Saturday, January 22, 2011

CD Review: Jason Stein's Locksmith Isidore - Three Kinds of Happiness

Jason Stein's Locksmith Isidore
Three Kinds of Happiness
(Not Two)

Jason Stein named his trio Locksmith Isidore after his grandfather's first name and occupation. Two pieces on this album also have titles that pay tribute to his siblings: "Little Bird" to his sister; and "Sammy's Crayons" to a half-brother who liked to draw as a kid. It's clear from these indications that Stein's music gets some fuel from his personal history, and the way he utilizes these elements never comes close to maudlin nostalgia.

In a similar fashion, Stein's music frequently heads into a rather straightforward direction, swinging like crazy with walking basslines and jumpy bass clarinet solos, acknowledging the music that came before him. In some ways, a lot of the tracks on this album could be considered very accessible to a more mainstream audience, and not what one might expect from someone who has played with the Exploding Star Orchestra. Yet he does this through more original means.

The obvious starter is this equation is Locksmith Isidore itself, a trio led by Stein's bass clarinet together with Jason Roebke's bass and Michael Pride's drums. Bass clarinets have become a tad more commonplace in jazz, but rarely does one see it as the sole voice on the frontline. Stein doesn't draw on some of the more standard trappings of the instrument - its guttural, throat clearing rasp, percussive slap-tonguing or high range wails. Three Kinds of Happiness leans more towards composition, and Stein shows off his more melodic tendencies, leaving room with the wild stuff as he sees fit.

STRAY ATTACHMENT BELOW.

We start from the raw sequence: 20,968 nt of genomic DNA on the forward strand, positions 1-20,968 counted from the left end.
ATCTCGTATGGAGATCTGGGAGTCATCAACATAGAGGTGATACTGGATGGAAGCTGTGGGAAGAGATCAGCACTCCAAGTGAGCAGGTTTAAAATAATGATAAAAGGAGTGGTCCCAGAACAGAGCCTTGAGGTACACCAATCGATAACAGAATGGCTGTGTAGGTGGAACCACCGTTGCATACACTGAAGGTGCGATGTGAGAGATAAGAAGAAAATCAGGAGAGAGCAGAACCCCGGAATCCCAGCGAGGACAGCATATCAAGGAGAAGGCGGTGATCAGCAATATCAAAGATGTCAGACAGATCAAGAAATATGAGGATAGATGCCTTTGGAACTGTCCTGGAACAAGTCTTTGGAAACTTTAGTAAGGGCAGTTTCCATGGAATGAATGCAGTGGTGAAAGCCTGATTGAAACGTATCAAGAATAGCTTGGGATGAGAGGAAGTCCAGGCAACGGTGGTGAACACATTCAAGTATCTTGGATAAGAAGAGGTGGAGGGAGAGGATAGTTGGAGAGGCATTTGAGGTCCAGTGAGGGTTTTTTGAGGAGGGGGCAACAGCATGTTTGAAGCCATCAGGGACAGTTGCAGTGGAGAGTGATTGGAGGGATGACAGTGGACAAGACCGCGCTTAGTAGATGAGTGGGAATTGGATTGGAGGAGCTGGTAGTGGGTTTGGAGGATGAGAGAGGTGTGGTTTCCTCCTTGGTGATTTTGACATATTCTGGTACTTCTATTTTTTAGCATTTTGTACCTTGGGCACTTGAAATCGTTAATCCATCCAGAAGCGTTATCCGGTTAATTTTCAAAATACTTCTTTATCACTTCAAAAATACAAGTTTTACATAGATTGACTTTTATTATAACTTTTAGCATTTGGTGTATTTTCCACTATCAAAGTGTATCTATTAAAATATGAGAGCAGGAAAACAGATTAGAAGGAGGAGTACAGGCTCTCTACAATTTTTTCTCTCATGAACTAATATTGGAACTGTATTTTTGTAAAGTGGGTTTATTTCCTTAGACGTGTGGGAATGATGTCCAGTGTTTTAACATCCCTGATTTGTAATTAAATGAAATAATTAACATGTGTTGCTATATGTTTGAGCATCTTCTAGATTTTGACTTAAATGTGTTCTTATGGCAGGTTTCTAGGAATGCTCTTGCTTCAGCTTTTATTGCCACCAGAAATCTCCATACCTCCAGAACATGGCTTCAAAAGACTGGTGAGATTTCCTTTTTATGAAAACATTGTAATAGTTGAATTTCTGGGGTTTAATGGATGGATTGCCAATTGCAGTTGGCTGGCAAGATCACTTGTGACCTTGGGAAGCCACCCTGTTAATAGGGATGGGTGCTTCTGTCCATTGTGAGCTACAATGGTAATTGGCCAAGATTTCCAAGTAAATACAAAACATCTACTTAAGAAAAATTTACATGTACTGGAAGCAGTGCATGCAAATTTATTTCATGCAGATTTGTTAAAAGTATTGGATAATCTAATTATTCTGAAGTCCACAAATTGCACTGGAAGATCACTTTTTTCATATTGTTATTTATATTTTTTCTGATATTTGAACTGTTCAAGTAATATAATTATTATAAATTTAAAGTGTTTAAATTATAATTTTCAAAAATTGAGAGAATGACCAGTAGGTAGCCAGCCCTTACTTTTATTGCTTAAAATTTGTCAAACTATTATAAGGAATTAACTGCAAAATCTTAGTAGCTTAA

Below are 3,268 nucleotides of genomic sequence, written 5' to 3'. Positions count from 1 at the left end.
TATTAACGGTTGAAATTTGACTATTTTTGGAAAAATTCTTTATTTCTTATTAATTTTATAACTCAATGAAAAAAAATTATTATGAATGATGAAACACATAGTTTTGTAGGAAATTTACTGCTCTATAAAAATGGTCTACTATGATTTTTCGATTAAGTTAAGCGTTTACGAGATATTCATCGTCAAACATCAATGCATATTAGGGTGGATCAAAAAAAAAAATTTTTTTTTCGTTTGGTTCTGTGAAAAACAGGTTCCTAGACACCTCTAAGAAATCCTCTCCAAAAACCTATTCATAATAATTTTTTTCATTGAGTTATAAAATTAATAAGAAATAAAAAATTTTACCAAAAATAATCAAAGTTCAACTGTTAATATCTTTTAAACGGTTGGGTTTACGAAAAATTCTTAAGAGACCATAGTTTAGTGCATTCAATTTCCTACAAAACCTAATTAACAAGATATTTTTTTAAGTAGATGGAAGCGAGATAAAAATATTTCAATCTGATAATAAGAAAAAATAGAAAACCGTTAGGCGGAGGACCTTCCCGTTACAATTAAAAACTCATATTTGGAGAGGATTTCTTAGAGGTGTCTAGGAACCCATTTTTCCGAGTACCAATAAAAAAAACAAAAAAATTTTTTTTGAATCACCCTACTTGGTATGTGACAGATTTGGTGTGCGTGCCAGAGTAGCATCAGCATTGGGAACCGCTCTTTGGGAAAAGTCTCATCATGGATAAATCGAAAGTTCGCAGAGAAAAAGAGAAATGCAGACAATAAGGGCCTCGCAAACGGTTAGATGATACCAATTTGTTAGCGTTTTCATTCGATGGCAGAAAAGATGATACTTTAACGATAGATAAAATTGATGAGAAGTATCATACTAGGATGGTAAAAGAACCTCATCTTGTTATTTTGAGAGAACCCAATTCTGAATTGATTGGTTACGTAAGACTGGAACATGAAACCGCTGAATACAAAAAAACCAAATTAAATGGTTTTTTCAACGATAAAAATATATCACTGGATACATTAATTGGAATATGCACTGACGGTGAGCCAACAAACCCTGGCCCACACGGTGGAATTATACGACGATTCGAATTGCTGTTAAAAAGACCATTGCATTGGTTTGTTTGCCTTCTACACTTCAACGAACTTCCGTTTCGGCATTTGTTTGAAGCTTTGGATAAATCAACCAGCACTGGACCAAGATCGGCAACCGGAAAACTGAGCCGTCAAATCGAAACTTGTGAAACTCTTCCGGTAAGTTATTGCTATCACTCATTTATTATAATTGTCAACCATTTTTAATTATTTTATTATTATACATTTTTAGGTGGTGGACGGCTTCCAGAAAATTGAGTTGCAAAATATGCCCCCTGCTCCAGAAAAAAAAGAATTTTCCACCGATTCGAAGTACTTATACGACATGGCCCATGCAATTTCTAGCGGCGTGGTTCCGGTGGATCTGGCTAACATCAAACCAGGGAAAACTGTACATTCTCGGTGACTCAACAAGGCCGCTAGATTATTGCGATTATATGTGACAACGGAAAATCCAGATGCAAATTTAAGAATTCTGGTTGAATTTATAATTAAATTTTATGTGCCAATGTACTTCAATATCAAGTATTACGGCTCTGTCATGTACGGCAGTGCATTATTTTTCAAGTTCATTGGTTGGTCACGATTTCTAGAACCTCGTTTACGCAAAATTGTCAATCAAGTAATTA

Sometimes, a tune starts off with the trio moving loosely or freely before jumping into a more structured setting ("Cash, Couch and Camper," "Ground Floor South"). "Arch and Shipp" - which could be an homage to Archie Shepp and possibly Matthew Shipp - stays outside for the first half of its nine minutes, so when the group hits the theme, the bounce in the melody sounds all the more infectious. At one point during his solo, Stein rapidly shapes and reshapes the initial theme somewhat like Coltrane and it makes you realize that being the only horn soloist is a challenging job and that he handles it was ease and skill.

If "More Gone Door Gone" were scored for a larger ensemble, it could easily turn into a stomping blues. Here the trio hints at its wild potential but Roebke and Pride hold back while Stein employs some circular breathing for a double-time chattering, which is just as exciting as a wild blues and whole lot more original. A couple of live, bonus tracks profile the more wild side of the group (Stein has also recorded a solo bass clarinet album for Leo), where they take an simple idea and build up around it. Coming at the end of the disc, they serve as a good contrast to the earlier pieces like "Little Bird," a strong ballad that has some passing references to the classics.

Grandpa Isidore might be perplexed at times by the trio but ultimately he'd dig them.

1 comment:

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